For a steady current flowing through a straight wire, the magnetic field at a
point at a perpendicular distance
r
r
from the wire, has a value
B
=
μ
0
I
2
π
r
B
=
μ
0
I
2
π
r
If
we integrate around the wire in a circle, then clearly we get
∮
B
⃗
⋅
d
l
⃗
=
μ
0
I
2
π
r
∮
ⅆ
l
=
μ
0
I
2
π
r
2
π
r
=
μ
0
I
∮
B
⃗
⋅
d
l
⃗
=
μ
0
I
2
π
r
∮
ⅆ
l
=
μ
0
I
2
π
r
2
π
r
=
μ
0
I
This
is true for irregular paths around the wire

∮
B
⃗
⋅
d
l
⃗
=
∮
B
⋅
ⅆ
l
cos
θ
∮
B
⃗
⋅
d
l
⃗
=
∮
B
⋅
ⅆ
l
cos
θ
but
for small
d
l
d
l
d
l
cos
θ
=
r
d
φ
d
l
cos
θ
=
r
d
φ
∮
B
⃗
⋅
d
l
⃗
=
∮
B
r
ⅆ
φ
=
μ
0
I
2
π
∮
ⅆ
φ
=
μ
0
I
∮
B
⃗
⋅
d
l
⃗
=
∮
B
r
ⅆ
φ
=
μ
0
I
2
π
∮
ⅆ
φ
=
μ
0
I
In fact instead of current we use the surface integral of the current density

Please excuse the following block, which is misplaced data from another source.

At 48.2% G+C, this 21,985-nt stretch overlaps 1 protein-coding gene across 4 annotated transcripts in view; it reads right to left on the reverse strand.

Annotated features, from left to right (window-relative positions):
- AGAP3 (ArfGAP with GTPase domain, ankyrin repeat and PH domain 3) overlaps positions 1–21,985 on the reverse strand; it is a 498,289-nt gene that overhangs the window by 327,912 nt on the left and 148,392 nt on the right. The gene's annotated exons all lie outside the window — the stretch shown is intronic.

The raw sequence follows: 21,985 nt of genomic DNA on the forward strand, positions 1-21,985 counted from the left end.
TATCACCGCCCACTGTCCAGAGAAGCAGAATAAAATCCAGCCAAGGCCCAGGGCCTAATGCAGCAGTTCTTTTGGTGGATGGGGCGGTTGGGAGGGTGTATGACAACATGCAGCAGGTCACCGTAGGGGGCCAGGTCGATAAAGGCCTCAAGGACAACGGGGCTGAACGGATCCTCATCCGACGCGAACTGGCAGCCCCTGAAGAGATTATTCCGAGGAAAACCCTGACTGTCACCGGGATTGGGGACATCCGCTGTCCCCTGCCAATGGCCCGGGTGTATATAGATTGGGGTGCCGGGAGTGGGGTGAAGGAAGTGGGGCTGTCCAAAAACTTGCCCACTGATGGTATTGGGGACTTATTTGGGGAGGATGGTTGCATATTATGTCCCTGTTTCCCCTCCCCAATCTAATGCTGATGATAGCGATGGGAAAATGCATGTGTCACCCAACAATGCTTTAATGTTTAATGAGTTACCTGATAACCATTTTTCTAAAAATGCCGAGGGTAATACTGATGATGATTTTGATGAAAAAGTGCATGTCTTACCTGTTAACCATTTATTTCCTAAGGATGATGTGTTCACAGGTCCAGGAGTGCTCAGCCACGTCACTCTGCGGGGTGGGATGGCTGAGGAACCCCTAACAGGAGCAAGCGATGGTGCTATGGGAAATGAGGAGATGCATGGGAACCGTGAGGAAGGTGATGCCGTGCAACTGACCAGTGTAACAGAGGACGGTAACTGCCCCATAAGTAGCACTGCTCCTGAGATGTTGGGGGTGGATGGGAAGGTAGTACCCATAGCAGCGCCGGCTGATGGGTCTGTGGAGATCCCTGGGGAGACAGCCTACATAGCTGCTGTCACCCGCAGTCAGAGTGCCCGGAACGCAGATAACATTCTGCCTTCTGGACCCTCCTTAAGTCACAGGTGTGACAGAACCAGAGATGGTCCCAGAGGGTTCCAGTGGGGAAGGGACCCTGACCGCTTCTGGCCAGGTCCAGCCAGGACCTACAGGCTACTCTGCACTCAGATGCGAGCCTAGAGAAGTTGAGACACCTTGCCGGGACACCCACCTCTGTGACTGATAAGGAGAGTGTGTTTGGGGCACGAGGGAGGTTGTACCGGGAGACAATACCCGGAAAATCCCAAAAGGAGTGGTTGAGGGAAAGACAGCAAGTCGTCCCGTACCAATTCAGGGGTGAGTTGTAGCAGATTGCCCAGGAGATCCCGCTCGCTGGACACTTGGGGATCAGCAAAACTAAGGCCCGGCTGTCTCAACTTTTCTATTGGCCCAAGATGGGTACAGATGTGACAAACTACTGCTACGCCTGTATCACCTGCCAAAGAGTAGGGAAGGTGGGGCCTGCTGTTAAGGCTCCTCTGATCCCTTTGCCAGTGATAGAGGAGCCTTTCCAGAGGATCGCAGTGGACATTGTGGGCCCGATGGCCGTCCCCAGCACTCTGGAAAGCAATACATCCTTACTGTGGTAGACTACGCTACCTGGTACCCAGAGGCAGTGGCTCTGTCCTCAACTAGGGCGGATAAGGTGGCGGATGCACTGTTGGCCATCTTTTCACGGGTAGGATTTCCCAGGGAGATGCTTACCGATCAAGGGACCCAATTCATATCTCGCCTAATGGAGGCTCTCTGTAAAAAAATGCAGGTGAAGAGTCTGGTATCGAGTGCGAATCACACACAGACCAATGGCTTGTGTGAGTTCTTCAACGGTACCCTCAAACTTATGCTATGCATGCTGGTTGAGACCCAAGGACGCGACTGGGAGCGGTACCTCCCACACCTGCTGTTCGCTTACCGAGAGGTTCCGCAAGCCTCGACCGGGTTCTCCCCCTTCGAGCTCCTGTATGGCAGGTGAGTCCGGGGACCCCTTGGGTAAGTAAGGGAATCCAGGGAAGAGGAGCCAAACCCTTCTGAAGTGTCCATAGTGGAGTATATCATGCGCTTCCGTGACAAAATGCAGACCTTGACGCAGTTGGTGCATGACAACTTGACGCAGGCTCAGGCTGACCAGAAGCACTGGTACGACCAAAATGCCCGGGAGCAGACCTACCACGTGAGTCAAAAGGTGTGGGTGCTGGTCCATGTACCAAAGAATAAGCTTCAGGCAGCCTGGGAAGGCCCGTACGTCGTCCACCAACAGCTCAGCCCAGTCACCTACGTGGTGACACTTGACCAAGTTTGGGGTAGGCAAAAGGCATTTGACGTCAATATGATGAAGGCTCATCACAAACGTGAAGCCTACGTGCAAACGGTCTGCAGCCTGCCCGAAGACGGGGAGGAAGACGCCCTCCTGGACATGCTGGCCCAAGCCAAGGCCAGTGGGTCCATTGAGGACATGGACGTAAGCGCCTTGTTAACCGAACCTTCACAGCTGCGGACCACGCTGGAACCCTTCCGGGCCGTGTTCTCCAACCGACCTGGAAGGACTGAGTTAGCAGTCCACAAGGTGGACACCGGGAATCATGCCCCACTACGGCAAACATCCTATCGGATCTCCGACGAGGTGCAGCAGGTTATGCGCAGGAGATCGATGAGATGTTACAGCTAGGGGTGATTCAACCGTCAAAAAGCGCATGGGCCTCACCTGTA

J
J
,
which is the current per unit area
∮
B
⃗
⋅
d
l
⃗
=
μ
0
∫
S
J
⃗
⋅
d
A
⃗
∮
B
⃗
⋅
d
l
⃗
=
μ
0
∫
S
J
⃗
⋅
d
A
⃗
Maxwell's great insight was to realize that this was incomplete. He
reasoned that
ⅆ
φ
B
ⅆ
t
ⅆ
φ
B
ⅆ
t
gives a
E
⃗
E
⃗
field so we should expect that
ⅆ
φ
E
ⅆ
t
ⅆ
φ
E
ⅆ
t
gives a
B
⃗
B
⃗
field.

Think
of a capacitor in a simple circuit. We can draw a surface such as shown in the
figure, with "surface 1" and take the line integral around the edge of the
surface. Now look at surface 2, this will have the same line integral, but
now the surface integral will be different. Clearly there is something
incomplete with Ampere's law as formulated above. Maxwell re wrote Ampere's
law

∮
B
⃗
⋅
d
l
⃗
=
μ
0
∫
S
(
J
⃗
+
ε
0
∂
E
⃗
∂
t
)
⋅
d
A
⃗
∮
B
⃗
⋅
d
l
⃗
=
μ
0
∫
S
(
J
⃗
+
ε
0
∂
E
⃗
∂
t
)
⋅
d
A
⃗
which
solves the problem.

Again it is left as an exercise to show that
∇
⃗
×
B
⃗
=
μ
0
(
J
⃗
+
ε
0
∂
E
⃗
∂
t
)
∇
⃗
×
B
⃗
=
μ
0
(
J
⃗
+
ε
0
∂
E
⃗
∂
t
)

Comments:"This book covers second year Physics at Rice University."